In honor of March being Women’s History Month, I’m sharing some of my favorite female artists with you all! These women were pioneers in their respective fields and their work, although groundbreaking, was often overlooked at the time due to their gender. I hope these examples give you inspiration to look into and support female artists in the future!
Berthe Morisot – one of the few female impressionists, she paved the way for women artists in a new area and portrayed scenes from women’s lives as opposed to typically male content. She was associated with Monet, Renoir, Pissarro, and Degas, and was included in seven of the eight Impressionist group exhibitions held between 1874 and 1886. Read more about Morisot here.
Judy Chicago – Her piece The Dinner Party at the Brooklyn Museum of Art is incredibly powerful – a must-see feminist work. Chicago is an artist, author, feminist, educator, and intellectual whose career now spans five decades. Read more about her life and work here.
Louise Bourgeois – I’m a huge fan of her spider sculptures, which can be found at museums across the US, including the MoMA and Smithsonian National Sculpture Garden in DC. Bourgeois used a variety of forms, materials, and scale; veering between figuration and abstraction while she continually probed the same themes: loneliness, jealousy, anger, and fear. Read more about her work here.
Yayoi Kusama – Well known for her beautiful large scale installation pieces such as Infinity Mirror Rooms and Obliteration Room, she started to paint using polka dots and nets as motifs at around age ten and created fantastic paintings in watercolors, pastels and oils. She was a pioneer in abstract art during the time of Jackson Pollack, but was unfortunately overlooked for many years due to being an Asian woman. Read more about her life and work here, but I’d also recommend watching last year’s film about her, Kusama: Infinity.
Marina Abramović – A true statement maker, this visionary artist is known for her boundary pushing feminist works and performance art that sometimes put her own life on the line! Check out more of her fascinating life and work here.
Mary Cassatt – An influential impressionist painter, she was the only American officially associated with the Impressionist group, and Cassatt exhibited in four of their eight exhibitions. She started off working mainly with figure compositions, her family, and theater, before working on her signature specialty of the mother and child theme. Read more about Cassatt here.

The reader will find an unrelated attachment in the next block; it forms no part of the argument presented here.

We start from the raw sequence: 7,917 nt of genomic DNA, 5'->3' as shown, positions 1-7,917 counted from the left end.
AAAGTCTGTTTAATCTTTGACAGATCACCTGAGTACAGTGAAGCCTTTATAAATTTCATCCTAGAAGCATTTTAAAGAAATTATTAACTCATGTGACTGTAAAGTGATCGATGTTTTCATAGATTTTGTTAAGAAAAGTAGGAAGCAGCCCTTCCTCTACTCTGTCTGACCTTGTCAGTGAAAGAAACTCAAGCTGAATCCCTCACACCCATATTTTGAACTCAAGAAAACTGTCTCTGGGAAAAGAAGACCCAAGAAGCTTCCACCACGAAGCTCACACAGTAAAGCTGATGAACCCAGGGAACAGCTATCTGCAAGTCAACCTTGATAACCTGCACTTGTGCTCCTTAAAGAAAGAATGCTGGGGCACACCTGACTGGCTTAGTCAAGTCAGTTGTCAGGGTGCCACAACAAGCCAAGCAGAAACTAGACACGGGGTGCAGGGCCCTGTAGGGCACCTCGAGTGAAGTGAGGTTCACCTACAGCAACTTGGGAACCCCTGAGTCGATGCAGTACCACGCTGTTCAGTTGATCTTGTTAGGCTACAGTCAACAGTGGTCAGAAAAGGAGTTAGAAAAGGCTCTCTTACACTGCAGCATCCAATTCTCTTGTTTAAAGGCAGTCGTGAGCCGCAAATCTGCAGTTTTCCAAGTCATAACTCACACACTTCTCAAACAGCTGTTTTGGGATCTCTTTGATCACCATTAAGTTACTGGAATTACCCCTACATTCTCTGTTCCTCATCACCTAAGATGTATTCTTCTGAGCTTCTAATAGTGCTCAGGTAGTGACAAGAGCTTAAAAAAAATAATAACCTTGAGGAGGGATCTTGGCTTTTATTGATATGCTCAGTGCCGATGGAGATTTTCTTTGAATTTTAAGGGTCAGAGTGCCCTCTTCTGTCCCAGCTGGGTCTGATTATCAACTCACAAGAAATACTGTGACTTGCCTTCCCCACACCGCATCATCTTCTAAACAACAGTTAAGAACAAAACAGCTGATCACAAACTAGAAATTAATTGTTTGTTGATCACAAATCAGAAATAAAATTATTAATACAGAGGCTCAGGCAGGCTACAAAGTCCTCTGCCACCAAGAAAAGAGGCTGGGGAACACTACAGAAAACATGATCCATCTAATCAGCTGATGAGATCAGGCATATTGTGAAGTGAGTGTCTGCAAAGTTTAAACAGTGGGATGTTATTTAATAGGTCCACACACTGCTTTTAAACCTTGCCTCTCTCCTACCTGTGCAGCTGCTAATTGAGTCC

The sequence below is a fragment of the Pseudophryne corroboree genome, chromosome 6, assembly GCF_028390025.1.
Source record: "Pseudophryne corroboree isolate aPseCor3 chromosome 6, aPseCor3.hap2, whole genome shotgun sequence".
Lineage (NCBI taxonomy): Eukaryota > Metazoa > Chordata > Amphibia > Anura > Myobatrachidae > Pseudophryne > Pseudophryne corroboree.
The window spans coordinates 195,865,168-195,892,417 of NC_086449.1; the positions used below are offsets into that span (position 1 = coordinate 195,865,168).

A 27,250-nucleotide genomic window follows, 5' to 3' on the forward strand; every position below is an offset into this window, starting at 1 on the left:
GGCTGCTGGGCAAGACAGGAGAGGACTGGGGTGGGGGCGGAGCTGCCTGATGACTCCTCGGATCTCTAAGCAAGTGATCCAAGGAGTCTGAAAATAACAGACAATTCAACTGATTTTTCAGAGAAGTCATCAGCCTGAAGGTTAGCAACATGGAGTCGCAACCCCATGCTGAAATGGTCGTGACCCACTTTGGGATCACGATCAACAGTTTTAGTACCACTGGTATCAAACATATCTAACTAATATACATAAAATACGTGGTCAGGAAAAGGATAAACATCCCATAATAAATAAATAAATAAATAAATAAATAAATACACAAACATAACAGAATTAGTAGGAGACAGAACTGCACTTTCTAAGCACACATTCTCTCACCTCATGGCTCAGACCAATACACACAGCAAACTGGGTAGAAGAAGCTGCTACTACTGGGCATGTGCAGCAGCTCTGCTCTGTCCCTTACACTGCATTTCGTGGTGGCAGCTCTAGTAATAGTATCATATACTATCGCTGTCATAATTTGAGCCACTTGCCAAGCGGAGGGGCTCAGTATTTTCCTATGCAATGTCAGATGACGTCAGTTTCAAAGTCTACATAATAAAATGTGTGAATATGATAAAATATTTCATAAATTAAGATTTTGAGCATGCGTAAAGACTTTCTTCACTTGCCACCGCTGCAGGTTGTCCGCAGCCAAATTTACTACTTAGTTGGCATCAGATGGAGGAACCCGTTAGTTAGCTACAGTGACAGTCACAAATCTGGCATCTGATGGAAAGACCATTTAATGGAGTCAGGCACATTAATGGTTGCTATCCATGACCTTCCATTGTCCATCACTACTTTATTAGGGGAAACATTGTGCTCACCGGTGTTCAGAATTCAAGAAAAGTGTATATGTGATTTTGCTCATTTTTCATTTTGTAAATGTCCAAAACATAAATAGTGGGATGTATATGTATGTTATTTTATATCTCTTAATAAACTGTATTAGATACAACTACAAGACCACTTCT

Frida Kahlo – This influential Mexican artist is remembered for her self-portraits, pain and passion, and bold, vibrant colors. She is celebrated for her attention to Mexican and indigenous culture as well as for her depiction of the female experience and form. Kahlo faced a difficult life filled with physical limitations and tumultuous relationships and explores many of these themes in her powerful works. Explore more about Kahlo’s life and works here.
Georgia O’Keeffe – She is one of the most significant and intriguing artists of the twentieth century, known internationally for her boldly innovative art. Her distinct flowers, dramatic cityscapes, glowing landscapes, and images of bones against the stark desert sky are iconic and original contributions to American Modernism. Contrary to popular opinion, I’ve always been more fascinated with her desert landscapes and skeleton paintings over her iconic flowers. Read more about her work here.
Lee Krasner – One of the first generation Abstract Expressionist painters, she continually explored innovative approaches to painting and collage over a career spanning six decades. She married the painter Jackson Pollock and even though she was often overshadowed by him, she was actually an established abstract artist well before she met him. After Pollock’s death in an automobile crash, Krasner devoted the rest of her life to promoting Pollock’s art and ensuring his legacy, while also continuing her own exploration of abstraction. Explore more about Krasner’s life and works here.
Carolee Schneemann – A multidisciplinary artist, she used her work to transform the definition of art, especially discourse on the body, sexuality, and gender. Her works include painting, photography, performance art, and installation works shown around the US and she has also been a teacher at various universities. Read more about her work and life here.
Cindy Sherman – A true photographic chameleon; her decades-long performative practice of photographing herself under different guises has produced many of contemporary art’s most iconic and influential images. At the heart of Sherman’s work is the multitude of identity stereotypes that have arisen throughout both the history of art and the history of advertising, cinema, and media. Sherman reveals and dismantles these stereotypes as well as the mechanics of their production in creating series after series of photographs that focus on particular image-making procedures. Check out more of Sherman’s life and work here.